He is said to have spent less than half of the $40,000 legal limit, and he used no parliamentary resources in fighting the campaign. His opponents, of course, utilised considerably more resources…

… as has been shown countless other times, although such capital resources are useful in politics, they are far from the essential and dominating part of explaining success or failure in politics.

When it comes down to it – and as the Act Party has consistently illustrated – you can’t simply ‘buy votes’ by spending more and more money on advertising.

Good, unless some generous donors pop out of the woodwork I’ll have a very modest budget (in dollars).

An attractive political ‘product’ is much more important than the advertising budget.

That’s what we’re banking on. Our political product is attractive to many ordinary people who wouldn’t think of putting money into a campaign.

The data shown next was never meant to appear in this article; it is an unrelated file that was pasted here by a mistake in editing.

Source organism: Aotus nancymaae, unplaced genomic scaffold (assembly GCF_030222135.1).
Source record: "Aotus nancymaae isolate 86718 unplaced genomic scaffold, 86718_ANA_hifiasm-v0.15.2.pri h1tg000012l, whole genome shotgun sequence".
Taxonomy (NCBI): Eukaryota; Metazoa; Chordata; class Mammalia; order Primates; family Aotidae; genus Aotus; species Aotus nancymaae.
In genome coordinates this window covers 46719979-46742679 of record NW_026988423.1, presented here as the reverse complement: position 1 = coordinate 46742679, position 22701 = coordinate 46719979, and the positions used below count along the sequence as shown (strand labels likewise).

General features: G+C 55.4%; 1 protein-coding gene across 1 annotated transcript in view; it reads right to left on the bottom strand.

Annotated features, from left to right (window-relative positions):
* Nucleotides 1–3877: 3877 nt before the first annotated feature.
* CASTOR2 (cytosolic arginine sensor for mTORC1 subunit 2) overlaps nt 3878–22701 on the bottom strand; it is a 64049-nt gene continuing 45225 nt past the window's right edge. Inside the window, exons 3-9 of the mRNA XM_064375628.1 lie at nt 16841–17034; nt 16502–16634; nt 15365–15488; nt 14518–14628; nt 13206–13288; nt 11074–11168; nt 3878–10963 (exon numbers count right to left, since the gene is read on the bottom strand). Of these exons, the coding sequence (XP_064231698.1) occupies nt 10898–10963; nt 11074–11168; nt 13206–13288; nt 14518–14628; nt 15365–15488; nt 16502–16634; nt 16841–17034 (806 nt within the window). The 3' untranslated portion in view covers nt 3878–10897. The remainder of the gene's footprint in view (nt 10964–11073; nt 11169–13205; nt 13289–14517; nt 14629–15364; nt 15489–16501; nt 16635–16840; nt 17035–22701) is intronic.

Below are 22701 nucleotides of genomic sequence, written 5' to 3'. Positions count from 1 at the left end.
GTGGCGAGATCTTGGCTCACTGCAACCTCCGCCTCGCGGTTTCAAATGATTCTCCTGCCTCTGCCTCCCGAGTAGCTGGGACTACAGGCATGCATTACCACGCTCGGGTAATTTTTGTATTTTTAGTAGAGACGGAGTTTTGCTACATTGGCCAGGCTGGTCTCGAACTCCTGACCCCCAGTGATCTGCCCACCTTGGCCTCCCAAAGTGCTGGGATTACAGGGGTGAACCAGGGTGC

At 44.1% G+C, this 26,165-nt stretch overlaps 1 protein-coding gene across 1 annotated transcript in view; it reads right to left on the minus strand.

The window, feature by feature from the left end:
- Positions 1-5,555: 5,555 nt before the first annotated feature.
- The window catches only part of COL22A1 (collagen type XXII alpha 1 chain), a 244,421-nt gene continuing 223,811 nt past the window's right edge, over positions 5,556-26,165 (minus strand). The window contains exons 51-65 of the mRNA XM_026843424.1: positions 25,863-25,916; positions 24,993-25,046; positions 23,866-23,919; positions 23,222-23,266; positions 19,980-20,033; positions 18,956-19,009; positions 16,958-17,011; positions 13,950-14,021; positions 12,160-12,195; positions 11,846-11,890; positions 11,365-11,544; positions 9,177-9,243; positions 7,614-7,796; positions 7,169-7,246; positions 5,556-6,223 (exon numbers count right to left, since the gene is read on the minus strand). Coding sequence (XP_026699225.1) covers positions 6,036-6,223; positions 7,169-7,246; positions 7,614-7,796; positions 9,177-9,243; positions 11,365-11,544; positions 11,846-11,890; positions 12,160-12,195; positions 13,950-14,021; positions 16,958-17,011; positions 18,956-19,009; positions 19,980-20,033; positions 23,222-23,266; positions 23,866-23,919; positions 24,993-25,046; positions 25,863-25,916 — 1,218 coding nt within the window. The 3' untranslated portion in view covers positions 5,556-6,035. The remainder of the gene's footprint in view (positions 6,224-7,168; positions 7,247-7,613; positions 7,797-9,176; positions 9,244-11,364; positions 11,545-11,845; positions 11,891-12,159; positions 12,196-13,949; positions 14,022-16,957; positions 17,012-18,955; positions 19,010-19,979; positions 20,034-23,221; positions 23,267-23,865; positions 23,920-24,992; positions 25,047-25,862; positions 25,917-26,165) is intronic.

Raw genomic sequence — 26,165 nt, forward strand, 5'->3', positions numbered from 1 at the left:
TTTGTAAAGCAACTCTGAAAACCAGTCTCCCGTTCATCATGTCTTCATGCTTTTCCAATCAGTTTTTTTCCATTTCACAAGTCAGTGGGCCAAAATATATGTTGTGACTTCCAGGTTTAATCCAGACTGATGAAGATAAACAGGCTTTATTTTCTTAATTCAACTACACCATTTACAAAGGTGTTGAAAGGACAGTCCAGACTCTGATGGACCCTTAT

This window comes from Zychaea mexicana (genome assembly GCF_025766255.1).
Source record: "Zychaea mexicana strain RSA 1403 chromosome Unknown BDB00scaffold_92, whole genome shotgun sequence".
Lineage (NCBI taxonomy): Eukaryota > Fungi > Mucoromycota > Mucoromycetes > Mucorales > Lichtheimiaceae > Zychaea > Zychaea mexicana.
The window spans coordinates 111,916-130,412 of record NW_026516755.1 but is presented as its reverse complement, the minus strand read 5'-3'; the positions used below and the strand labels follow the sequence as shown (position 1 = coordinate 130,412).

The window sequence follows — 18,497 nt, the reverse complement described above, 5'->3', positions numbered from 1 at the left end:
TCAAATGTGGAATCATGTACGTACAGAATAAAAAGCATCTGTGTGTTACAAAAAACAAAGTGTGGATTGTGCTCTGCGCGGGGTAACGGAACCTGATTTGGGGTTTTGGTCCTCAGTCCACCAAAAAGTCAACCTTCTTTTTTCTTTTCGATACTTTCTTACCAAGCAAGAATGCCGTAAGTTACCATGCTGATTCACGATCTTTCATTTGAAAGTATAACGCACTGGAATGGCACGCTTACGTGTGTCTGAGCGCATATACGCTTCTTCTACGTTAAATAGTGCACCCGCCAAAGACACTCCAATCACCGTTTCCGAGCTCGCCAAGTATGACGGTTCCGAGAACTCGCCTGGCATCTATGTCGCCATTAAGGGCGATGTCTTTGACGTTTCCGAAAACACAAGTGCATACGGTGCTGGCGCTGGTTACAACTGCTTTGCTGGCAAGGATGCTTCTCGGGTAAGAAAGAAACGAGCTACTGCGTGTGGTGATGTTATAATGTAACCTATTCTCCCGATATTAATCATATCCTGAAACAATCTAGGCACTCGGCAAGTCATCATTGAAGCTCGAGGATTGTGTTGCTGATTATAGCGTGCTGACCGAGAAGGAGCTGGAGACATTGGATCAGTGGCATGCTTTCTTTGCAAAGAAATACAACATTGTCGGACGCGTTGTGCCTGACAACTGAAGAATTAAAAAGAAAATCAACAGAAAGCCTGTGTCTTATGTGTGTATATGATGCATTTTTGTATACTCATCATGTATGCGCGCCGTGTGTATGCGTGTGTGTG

In any case the most valuable currencies are:

  • Time – contact as many people as possible, in person, in social media and via the traditional media if they ever get around to giving any attention to minor candidates.
  • Votes – it’s free to vote, but total votes are the only value that matters in the end.

We’ll be pushing word of mouth, the grapevine, social networks and any other way we can find to sell our message – and we’ll see if people power can still rule.

If enough ordinary people give their votes for free the result could be priceless.

What’s wrong with Kelvin Davis

Kelvin Davis failed to win Te Tai Tokerau, despite being backed by the networks, resources and big name supporters of a major party, despite being actively promoted by other political parties, despite being rated as an up an comer in parliament.

What went wrong, and what’s wrong with the loss? Here are some possibilities:

  • Labour Party woes were too big a millstone
  • Davis is now a twice failed electorate MP rescued by the list